On the disease front, we continue to struggle with the disease Summer Patch (Magnaporthe poae). This is not a new occurrence and we have battled with it before. Luckily, it is not as widespread as it was a year ago. Fertility on the greens has been increased and multiple fungicide applications have been made to help with recovery.
An up close look at the hyphae from the Summer Patch pathogen on a root sample taken from one of our greens.

An area on #14 green that was affected by Summer Patch, but is now recovering. Notice the Bentgrass moving into the voids where the Annual Bluegrass was prior to infection.

Lastly, as we continue our recovery, I would like to thank the membership for their support during a year that nobody would like to repeat.  Knowing that there was support behind the tough decisions that were made and that there was, and still is, support as we heal and repair damaged areas, made the season a little more tolerable. This is not the end of the golfing season, hopefully just the end of the stressful weather, so get out and enjoy your golf course!

A Little Help, Please

As you are all aware, we continue to face some agronomic challenges on the golf course.  Some of the challenges are residual effects of the high heat and humidity from a few weeks ago and some have recently developed that we are attempting to get under control (more on this in my next blog update). Lastly, some of the challenges that are ongoing, are ones that can easily be prevented. As I drive around the course each day, I am constantly amazed at some of the things I witness.  Below are some photos of issues that continually occur and lead to additional work for myself and my staff.  Please keep in mind that we have enough problems on our plate right now and don’t need additional issues leading to even more set-backs. As always, please click on the photos for a more detailed view.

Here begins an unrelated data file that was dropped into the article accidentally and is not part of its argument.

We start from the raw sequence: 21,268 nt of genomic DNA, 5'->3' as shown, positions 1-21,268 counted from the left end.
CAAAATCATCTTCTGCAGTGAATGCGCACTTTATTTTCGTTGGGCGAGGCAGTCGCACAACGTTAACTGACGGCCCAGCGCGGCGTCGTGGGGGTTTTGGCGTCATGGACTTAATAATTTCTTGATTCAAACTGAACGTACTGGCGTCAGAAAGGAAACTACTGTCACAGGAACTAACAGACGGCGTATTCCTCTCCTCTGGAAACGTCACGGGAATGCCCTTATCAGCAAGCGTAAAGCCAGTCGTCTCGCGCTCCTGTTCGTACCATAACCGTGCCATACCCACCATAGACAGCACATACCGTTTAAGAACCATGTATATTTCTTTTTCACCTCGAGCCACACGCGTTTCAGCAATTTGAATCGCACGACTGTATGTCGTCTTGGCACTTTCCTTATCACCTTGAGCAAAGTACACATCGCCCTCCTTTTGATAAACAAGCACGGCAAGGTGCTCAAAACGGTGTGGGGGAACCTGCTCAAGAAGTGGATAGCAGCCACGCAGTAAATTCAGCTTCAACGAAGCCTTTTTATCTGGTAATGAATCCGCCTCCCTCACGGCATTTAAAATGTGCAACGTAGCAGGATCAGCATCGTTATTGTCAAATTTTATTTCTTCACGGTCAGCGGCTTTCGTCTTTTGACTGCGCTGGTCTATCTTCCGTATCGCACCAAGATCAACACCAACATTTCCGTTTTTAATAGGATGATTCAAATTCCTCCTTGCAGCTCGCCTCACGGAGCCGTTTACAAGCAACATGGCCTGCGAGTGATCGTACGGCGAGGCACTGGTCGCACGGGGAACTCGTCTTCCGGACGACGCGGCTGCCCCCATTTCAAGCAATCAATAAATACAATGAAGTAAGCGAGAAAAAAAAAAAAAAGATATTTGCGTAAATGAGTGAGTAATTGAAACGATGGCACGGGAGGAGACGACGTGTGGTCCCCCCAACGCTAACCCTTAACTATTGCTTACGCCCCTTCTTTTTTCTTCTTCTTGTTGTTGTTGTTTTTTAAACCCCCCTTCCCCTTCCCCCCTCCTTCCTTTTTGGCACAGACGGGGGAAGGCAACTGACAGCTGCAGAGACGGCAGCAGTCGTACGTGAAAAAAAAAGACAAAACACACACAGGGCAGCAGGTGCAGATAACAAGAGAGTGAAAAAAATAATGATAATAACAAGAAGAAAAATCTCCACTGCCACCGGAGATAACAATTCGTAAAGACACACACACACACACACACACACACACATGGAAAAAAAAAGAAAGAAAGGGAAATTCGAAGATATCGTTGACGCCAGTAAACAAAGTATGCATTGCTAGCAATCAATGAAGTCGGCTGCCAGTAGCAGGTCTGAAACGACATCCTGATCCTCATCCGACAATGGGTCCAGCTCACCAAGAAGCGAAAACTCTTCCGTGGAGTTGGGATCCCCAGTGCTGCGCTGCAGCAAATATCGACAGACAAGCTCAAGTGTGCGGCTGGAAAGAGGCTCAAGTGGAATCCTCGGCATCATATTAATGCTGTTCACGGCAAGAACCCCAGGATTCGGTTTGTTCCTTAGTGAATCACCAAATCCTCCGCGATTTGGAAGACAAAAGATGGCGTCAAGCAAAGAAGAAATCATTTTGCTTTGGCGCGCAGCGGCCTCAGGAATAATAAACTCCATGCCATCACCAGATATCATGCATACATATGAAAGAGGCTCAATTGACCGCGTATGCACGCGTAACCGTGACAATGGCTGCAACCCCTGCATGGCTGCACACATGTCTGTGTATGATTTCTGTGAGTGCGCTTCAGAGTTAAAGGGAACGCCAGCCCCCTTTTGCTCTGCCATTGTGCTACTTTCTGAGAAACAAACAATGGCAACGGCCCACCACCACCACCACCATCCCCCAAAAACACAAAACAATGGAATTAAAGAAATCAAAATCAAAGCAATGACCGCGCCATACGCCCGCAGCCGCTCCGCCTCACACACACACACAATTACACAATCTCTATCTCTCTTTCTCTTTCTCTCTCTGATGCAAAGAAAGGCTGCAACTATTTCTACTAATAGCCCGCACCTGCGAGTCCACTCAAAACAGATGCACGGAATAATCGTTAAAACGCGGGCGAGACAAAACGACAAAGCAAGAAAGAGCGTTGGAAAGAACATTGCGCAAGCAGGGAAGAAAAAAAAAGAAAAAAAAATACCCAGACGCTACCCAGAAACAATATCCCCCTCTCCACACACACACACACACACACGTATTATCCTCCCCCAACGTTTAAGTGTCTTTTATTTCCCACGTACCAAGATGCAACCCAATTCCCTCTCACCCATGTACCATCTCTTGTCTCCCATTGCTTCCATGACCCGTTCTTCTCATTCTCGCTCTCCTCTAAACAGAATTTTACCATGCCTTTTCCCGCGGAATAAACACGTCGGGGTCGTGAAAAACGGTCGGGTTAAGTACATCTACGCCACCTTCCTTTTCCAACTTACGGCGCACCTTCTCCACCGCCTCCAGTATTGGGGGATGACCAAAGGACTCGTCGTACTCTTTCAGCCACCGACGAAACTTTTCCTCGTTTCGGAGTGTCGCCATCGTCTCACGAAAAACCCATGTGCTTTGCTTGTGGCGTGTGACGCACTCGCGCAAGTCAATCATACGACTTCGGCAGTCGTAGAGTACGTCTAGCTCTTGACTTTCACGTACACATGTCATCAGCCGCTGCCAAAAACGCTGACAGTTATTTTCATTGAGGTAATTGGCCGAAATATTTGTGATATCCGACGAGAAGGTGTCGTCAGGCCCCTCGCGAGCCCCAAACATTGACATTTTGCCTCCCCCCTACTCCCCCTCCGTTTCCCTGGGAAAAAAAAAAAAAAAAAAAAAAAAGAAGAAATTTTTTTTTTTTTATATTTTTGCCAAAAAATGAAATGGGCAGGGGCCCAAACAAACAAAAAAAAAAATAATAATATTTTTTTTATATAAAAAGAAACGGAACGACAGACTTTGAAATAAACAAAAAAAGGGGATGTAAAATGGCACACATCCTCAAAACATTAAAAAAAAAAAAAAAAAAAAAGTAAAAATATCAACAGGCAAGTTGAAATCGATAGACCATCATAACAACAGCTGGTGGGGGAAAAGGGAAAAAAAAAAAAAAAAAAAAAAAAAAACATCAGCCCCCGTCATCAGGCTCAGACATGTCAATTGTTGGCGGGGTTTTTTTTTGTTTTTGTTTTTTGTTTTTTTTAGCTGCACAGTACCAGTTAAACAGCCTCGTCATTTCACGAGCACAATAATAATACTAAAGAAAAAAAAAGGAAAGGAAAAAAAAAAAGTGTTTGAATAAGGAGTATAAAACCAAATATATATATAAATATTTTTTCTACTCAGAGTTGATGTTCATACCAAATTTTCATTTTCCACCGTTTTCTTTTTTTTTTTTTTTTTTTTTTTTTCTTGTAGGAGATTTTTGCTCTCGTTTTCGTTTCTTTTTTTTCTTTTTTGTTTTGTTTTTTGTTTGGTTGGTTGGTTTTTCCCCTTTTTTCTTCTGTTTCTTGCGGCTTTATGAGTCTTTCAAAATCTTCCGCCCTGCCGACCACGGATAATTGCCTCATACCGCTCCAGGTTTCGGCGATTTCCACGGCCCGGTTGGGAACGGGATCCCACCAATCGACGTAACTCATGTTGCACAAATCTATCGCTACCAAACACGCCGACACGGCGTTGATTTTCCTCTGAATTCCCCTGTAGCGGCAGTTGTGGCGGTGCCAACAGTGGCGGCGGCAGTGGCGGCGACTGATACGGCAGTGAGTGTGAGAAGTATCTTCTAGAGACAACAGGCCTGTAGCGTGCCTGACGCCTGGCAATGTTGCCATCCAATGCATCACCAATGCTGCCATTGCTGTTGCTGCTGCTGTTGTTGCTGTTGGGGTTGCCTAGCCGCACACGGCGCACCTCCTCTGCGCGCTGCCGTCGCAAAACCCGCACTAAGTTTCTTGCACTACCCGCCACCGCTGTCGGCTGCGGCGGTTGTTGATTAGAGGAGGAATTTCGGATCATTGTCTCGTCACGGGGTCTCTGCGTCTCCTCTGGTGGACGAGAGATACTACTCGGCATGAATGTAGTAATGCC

Unrepaired ballmarks are a constant problem on every green everyday, not just on Monday’s.  Please take time to locate your own ballmark and repair it. If everyone repaired their own ballmarks (I am constantly assured that this happens) then there shouldn’t be any on the greens. Healing time for an unrepaired or improperly repaired ballmark is drastically longer than one that is repaired correctly.